Our closures are a technical cork that is made from the renewable bark of the cork tree.  These corks are engineered to be uniform for consistent aging of wine.  They are also treated with super-critical carbon dioxide to eliminate the chance for cork taint.  Did you know?  Corks are recyclable and can be included with paper and cardboard in your curbside recycling program.  Better yet, most people re-use corks for decorative purposes.

Carbon Footprint

Aside from the solar electricity used to power our two buildings, we have two small tractors that use diesel fuel.  We buy diesel that is a blend of traditional diesel and bio-diesel.

The greatest environmental impact of wine is its transportation from winery to market.  When customers purchase wine from local producers it greatly minimizes its carbon footprint.  Most of our wine is sold from the tasting room.  The remainder is distributed to stores and restaurants in the Northeastern U.S.  When we ship wine to consumers via UPS, we purchase carbon offsets to mitigate the impact of shipping.  Therefore, our carbon footprint is much smaller than the average winery.

Waste Stream

Silver Thread is a zero-waste company, meaning we compost, re-use or recycle virtually everything used to make and sell our wine.  Vineyard prunings and grape pomace (leftover skins and seeds) are composted and spread on the vineyard.  Organic matter that remains after fermentation such as dead yeast are also spread onto the vineyard.  Our packaging (bottle, cork, cardboard case box) is 100% recyclable.  The tasting room recycles nearly all service items used in hospitality.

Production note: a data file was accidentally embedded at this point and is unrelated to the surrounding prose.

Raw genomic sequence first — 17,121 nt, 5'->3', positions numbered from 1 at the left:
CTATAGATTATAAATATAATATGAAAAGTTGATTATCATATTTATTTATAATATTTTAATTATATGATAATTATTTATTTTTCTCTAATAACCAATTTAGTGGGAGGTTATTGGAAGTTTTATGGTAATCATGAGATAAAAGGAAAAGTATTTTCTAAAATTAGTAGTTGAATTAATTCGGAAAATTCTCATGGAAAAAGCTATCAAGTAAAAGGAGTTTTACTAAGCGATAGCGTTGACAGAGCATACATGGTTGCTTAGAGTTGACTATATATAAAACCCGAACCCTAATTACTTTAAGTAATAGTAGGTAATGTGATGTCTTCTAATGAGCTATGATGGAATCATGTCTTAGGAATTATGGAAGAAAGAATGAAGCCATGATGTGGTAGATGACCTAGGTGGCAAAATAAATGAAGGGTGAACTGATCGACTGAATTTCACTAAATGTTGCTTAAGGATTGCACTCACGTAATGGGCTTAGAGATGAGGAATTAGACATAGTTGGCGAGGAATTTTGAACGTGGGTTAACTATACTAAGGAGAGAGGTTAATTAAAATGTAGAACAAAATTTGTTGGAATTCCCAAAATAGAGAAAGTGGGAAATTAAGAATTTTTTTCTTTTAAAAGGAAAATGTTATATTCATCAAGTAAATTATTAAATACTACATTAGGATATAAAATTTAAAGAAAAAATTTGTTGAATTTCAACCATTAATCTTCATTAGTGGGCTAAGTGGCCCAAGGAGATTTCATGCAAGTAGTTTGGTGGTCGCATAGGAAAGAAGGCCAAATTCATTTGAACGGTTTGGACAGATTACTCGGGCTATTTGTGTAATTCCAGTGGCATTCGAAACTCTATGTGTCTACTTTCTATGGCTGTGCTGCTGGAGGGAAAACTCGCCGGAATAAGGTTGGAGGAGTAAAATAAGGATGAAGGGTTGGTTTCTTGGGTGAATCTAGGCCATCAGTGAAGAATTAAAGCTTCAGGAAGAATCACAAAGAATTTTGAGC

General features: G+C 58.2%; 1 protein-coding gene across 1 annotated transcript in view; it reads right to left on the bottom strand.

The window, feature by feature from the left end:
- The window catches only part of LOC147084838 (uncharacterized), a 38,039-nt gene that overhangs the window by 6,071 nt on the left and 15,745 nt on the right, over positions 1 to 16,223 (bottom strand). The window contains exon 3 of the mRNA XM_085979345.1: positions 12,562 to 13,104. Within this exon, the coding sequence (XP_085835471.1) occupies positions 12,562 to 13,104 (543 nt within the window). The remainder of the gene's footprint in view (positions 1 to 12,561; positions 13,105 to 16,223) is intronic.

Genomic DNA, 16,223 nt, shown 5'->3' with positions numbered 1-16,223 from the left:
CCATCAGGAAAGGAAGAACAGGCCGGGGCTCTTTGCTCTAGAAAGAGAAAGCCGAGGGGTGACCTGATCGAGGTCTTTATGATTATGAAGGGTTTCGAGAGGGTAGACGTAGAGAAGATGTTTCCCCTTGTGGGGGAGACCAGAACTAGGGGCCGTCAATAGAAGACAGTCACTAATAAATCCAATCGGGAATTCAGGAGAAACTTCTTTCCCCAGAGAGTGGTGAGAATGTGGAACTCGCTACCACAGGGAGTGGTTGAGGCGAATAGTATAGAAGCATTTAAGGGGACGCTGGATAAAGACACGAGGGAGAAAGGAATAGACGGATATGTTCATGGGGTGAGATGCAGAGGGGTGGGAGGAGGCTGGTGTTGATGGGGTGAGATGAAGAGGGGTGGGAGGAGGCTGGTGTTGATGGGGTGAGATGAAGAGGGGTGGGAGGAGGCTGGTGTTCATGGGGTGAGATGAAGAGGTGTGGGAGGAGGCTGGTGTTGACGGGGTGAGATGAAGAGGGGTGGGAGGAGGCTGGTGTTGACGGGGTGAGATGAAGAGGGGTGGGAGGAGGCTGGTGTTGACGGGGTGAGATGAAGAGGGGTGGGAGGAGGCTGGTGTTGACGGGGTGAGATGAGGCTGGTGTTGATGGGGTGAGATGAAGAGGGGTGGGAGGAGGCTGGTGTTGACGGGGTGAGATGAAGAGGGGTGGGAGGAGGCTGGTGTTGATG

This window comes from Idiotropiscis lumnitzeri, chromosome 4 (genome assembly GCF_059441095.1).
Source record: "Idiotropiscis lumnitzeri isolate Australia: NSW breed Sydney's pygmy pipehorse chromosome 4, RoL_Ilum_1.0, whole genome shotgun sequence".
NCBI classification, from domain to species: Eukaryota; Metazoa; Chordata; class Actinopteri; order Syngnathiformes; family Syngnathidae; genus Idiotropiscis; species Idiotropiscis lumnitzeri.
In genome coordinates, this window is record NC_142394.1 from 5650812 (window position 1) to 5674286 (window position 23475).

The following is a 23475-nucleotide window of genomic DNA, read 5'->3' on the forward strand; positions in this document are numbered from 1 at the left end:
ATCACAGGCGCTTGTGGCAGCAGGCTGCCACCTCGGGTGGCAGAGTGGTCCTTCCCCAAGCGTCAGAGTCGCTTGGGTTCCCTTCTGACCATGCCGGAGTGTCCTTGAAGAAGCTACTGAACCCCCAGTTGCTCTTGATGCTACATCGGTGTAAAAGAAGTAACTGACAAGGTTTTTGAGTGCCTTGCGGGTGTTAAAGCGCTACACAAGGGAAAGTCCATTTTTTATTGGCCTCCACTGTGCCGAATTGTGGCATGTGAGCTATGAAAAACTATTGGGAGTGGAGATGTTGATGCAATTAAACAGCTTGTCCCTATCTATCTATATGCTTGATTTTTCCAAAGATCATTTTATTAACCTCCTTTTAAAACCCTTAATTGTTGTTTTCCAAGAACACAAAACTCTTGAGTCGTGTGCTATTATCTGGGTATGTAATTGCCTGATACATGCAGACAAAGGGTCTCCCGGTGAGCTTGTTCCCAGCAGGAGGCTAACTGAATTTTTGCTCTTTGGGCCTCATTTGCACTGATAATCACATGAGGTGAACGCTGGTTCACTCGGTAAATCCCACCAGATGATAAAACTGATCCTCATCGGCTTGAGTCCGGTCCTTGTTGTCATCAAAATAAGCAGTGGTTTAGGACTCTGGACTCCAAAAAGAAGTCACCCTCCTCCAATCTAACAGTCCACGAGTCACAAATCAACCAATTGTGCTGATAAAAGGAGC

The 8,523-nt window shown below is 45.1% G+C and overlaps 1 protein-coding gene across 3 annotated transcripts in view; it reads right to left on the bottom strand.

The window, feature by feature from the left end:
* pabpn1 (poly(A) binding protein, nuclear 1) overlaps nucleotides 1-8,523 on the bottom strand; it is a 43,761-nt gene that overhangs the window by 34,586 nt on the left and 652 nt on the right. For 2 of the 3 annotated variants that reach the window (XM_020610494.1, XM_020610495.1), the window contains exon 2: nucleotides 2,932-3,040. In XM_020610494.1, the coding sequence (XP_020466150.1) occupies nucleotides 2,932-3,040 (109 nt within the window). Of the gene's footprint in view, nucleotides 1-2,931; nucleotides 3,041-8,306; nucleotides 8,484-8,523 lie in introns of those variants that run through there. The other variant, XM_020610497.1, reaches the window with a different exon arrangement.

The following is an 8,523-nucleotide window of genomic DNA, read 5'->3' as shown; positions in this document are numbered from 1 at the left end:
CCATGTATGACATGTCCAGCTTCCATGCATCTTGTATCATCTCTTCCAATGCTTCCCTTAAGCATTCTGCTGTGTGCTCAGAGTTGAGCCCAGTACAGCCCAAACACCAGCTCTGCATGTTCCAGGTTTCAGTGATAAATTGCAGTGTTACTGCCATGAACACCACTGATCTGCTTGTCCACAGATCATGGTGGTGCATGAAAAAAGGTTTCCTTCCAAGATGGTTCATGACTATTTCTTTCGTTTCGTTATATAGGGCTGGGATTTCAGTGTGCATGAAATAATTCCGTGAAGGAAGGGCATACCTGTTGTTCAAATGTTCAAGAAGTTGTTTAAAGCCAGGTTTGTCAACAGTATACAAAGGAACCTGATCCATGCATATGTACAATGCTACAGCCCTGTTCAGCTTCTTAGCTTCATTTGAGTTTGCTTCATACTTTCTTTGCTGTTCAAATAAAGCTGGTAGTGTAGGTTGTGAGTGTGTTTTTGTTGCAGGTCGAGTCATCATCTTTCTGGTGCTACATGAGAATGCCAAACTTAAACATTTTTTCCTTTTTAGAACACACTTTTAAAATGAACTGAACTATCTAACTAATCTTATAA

Community Service and the Human Element

Silver Thread prescribes to a definition of sustainability that goes beyond the environment to include social responsibility.  We want our business to exist in a region whose residents enjoy a respectable quality life and sense of community.  We also want tourists to experience the incredible natural beauty and genuine hospitality of the Finger Lakes.

Silver-Thread-Donates-to-food-pantry

Silver Thread holds an annual fundraiser called Good Earth Day to support the Lodi Food Pantry.

To that end, we donate to organizations in our own small town that support nutrition and education including Food 4 All-Lodi’s Community Pantry, the Lodi Public Library and United Way of Seneca County.  We also support regional educational institutions including Finger Lakes Community College, Rochester Museum & Science Center, Trumansburg Conservatory of Fine Arts, and Cornell Club of Central New York Scholarship Fund.

Several organizations work to protect the environment of the Finger Lakes.  We are proud members and supporters of Seneca Lake Pure Waters Association, Seneca Lake Guardian, Finger Lakes Zero Waste and Finger Lakes Wine Business Coalition.

 

Sustainability is a mindset.  It’s also a recognition that the world is always changing and improvement is ongoing.  We are proud of our sustainability efforts but will continue to adapt and progress.